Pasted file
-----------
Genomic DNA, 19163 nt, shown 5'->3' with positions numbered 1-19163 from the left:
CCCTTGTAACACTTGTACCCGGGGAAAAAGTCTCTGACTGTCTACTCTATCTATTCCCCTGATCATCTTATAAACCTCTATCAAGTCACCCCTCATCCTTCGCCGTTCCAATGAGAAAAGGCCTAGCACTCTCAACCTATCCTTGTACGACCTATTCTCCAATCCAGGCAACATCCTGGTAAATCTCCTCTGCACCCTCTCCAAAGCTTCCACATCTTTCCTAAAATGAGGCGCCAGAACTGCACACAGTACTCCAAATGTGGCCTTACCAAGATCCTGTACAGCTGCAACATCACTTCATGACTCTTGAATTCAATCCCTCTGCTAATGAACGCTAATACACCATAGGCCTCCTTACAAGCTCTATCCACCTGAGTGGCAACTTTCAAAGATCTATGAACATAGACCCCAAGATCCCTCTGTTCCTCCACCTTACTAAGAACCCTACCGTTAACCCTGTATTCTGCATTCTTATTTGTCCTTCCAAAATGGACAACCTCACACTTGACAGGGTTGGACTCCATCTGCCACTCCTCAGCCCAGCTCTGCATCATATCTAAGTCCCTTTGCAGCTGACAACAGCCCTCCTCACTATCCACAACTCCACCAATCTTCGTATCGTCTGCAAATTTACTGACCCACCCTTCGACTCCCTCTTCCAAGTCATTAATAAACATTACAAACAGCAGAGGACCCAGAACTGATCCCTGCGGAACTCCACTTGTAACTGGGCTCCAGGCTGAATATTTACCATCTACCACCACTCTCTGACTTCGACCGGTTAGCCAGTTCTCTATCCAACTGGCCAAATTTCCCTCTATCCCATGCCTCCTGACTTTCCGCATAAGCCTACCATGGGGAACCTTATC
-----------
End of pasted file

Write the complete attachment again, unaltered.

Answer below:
Genomic DNA, 19163 nt, shown 5'->3' with positions numbered 1-19163 from the left:
CCCTTGTAACACTTGTACCCGGGGAAAAAGTCTCTGACTGTCTACTCTATCTATTCCCCTGATCATCTTATAAACCTCTATCAAGTCACCCCTCATCCTTCGCCGTTCCAATGAGAAAAGGCCTAGCACTCTCAACCTATCCTTGTACGACCTATTCTCCAATCCAGGCAACATCCTGGTAAATCTCCTCTGCACCCTCTCCAAAGCTTCCACATCTTTCCTAAAATGAGGCGCCAGAACTGCACACAGTACTCCAAATGTGGCCTTACCAAGATCCTGTACAGCTGCAACATCACTTCATGACTCTTGAATTCAATCCCTCTGCTAATGAACGCTAATACACCATAGGCCTCCTTACAAGCTCTATCCACCTGAGTGGCAACTTTCAAAGATCTATGAACATAGACCCCAAGATCCCTCTGTTCCTCCACCTTACTAAGAACCCTACCGTTAACCCTGTATTCTGCATTCTTATTTGTCCTTCCAAAATGGACAACCTCACACTTGACAGGGTTGGACTCCATCTGCCACTCCTCAGCCCAGCTCTGCATCATATCTAAGTCCCTTTGCAGCTGACAACAGCCCTCCTCACTATCCACAACTCCACCAATCTTCGTATCGTCTGCAAATTTACTGACCCACCCTTCGACTCCCTCTTCCAAGTCATTAATAAACATTACAAACAGCAGAGGACCCAGAACTGATCCCTGCGGAACTCCACTTGTAACTGGGCTCCAGGCTGAATATTTACCATCTACCACCACTCTCTGACTTCGACCGGTTAGCCAGTTCTCTATCCAACTGGCCAAATTTCCCTCTATCCCATGCCTCCTGACTTTCCGCATAAGCCTACCATGGGGAACCTTATC